Banks counting on GSE reform to stop mortgage share erosion
While no one is suggesting that the plan will help banks regain the share they had a decade ago — before the Dodd-Frank Act imposed significant restrictions on mortgage lending — bankers believe that stabilizing Fannie and Freddie could at least help them keep what they have.
“The uncertainty over Fannie and Freddie has not been good for the market,” said Kristy Fercho, the president of mortgage lending at the $20.2 billion-asset Flagstar Bancorp in Troy, Mich. “I don’t see this as fundamentally changing how banks operate their mortgage business. But what’s most important for Flagstar is that it provides a path forward to stabilize the housing industry.”
The declining role of banks in the $15.4 trillion U.S. residential mortgage lending market over the past decade has been dramatic. In this year’s second quarter, bank originations of single-family mortgages held for sale totaled $134.8 billion, or 58% below the $321 billion they originated in the same quarter 10 years ago, according to data compiled by FedFis. Banks’ holdings of mortgage-servicing assets are down 42% to $37.9 billion in that same 10-year span.
The Treasury Department’s proposal includes dozens of recommendations for reforming the U.S. housing market, some requiring congressional approval and others that federal agencies can enact on their own. The key proposal would recapitalize Fannie and Freddie to prevent a taxpayer-funded bailout if the mortgage market collapses, while ensuring that a government backstop be part of any future housing system. The government-sponsored enterprises have been operating under federal control since September 2008.
The reform plan would also encourage more competition in the secondary mortgage market. Fannie’s and Freddie’s participation in areas like investor loans, vacation homes and cash-out refinancing would be curtailed and private capital, including banks, would be expected to fill the void.
Congress is unlikely to approve the plan soon, as it already has a packed legislative calendar and a presidential election in 2020. Also, Treasury has acknowledged that many details still must be finalized.
Still, bankers see the Treasury proposal as a blueprint for what future government support for the housing market will look like.
Flagstar’s Fercho said that the uncertainty surrounding Fannie’s and Freddie’s future was among the reasons why many banks have scaled back their mortgage lending.
The Treasury proposal “provides certainty that a 30-year fixed-rate mortgage would continue to be an offering,” Fercho said. “Plus, the GSEs would be the guarantors to provide stability through economic downturns. “
Jamie Dimon, the chairman and CEO of JPMorgan Chase, said at an investor conference earlier this month that he supports the initial proposal, as it would give the GSEs a more refined mandate and allow them to sell the risk from the loans they back into the private market.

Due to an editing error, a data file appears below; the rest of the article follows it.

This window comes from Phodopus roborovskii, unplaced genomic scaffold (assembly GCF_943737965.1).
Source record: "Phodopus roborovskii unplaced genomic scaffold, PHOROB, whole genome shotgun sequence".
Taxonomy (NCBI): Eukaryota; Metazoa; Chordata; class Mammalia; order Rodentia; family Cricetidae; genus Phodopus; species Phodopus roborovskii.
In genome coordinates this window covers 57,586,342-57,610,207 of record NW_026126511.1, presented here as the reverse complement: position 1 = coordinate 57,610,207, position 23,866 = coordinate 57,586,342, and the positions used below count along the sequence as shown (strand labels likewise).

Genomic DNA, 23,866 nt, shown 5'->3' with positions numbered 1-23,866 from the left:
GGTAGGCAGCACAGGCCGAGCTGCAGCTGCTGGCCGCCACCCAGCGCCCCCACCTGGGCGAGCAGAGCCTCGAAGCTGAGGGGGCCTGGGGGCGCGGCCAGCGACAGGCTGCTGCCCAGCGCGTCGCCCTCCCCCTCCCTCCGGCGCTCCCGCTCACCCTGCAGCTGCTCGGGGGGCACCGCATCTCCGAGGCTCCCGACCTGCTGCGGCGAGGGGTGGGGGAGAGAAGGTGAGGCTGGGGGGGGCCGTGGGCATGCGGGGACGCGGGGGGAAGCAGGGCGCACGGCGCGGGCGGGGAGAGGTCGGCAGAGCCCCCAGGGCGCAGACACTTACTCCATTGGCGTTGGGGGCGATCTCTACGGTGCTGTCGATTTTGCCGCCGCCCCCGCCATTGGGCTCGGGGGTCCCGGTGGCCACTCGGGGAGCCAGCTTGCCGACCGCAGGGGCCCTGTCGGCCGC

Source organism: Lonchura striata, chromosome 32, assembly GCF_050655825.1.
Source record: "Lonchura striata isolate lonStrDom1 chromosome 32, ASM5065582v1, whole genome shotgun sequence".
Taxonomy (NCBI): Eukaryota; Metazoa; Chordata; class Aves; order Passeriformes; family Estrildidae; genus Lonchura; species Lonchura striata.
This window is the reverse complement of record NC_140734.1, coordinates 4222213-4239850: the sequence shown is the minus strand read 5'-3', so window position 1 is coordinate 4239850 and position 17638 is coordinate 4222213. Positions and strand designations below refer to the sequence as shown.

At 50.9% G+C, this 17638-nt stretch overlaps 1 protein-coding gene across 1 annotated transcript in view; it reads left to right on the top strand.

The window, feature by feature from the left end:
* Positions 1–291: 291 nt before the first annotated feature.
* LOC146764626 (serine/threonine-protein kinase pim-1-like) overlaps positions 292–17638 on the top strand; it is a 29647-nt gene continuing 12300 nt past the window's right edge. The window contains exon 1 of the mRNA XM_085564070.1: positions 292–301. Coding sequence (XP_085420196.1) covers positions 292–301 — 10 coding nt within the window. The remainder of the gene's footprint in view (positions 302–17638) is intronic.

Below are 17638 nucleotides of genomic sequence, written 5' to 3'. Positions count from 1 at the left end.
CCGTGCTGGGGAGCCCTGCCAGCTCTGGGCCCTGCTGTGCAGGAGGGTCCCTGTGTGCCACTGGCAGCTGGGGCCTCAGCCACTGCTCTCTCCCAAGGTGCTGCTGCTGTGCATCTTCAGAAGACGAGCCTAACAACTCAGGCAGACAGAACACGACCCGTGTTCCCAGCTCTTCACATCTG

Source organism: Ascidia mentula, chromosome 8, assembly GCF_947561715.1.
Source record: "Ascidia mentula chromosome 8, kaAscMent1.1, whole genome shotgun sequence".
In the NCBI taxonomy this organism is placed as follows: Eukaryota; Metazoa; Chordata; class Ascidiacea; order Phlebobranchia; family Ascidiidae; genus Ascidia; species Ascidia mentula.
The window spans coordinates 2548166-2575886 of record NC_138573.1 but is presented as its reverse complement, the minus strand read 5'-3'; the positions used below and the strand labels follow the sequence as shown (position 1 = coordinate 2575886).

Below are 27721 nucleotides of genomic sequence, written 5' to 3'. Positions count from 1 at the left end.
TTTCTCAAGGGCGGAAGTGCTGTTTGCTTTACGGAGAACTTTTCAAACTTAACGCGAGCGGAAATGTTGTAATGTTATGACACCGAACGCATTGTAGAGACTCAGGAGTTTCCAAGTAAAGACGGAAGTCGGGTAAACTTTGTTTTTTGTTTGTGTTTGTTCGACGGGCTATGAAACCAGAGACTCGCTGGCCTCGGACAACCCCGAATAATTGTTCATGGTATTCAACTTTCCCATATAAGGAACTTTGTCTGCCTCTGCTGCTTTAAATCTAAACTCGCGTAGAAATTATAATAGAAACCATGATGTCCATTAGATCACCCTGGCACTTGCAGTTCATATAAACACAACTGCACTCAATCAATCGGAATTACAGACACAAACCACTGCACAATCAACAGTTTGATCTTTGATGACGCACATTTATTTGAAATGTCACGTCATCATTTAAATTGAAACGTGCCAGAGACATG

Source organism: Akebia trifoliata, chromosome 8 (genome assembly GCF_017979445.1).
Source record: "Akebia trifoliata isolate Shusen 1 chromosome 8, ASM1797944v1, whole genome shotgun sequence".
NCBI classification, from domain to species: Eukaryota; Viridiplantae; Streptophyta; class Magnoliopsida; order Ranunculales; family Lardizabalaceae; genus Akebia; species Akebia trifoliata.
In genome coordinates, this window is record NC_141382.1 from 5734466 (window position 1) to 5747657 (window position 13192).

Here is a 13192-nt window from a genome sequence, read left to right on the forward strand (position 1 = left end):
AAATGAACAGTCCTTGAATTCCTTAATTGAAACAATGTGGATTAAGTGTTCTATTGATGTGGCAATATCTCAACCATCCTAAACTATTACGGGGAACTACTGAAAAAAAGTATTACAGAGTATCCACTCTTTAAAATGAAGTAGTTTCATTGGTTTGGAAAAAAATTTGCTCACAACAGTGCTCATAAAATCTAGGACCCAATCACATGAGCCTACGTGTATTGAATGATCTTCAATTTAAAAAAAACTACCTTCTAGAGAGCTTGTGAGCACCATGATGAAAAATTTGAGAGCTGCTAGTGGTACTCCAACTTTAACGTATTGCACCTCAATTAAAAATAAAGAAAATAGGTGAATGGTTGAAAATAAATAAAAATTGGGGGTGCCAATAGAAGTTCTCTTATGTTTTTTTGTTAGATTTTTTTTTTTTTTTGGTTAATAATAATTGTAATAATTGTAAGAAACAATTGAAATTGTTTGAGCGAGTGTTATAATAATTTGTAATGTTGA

Selling off the risk will help create “a more healthy economy,” Dimon said. “That’s healthier for financial institutions, too.”
Community bankers, meanwhile, largely support the proposal because they see it as essentially treating all lenders equally. That was one of the Independent Community Bankers of America’s top priorities, said Ron Haynie, the group’s senior vice president of mortgage finance policy.
“A level playing field for pricing, no discounts for volume, these are all things ICBA supports,” Haynie said.
Still, John Holahan, a banking regulatory attorney with Dentons in Washington, said that there’s little in the proposal that would eliminate the risks that have scared banks away from the mortgage business over the past seven or eight years.
“Banks have been so demotivated by the capital rules, risk retention, the uncertainty around [Consumer Financial Protection Bureau] regulations — the list goes on,” Holahan said. “I don’t see the GSE reform plan materially altering that.”
Orlando Cabrera, an attorney at Arnall Golden Gregory and a former assistant secretary in the U.S. Department of Housing and Urban Development, said he is concerned that the absence of Fannie and Freddie from certain sectors of the mortgage market could have unintended consequences.
He noted, for example, that private investors require a higher return on their investments than GSEs do. If they aren’t seeing the returns they demand, and Fannie and Freddie are prohibited from buying these types of loans, then there is a risk no one will buy them and liquidity could potentially dry up, Cabrera said.
“If you have less liquidity, you’ll have rates go up,” Cabrera said. “If rates go up, there will be fewer customers.”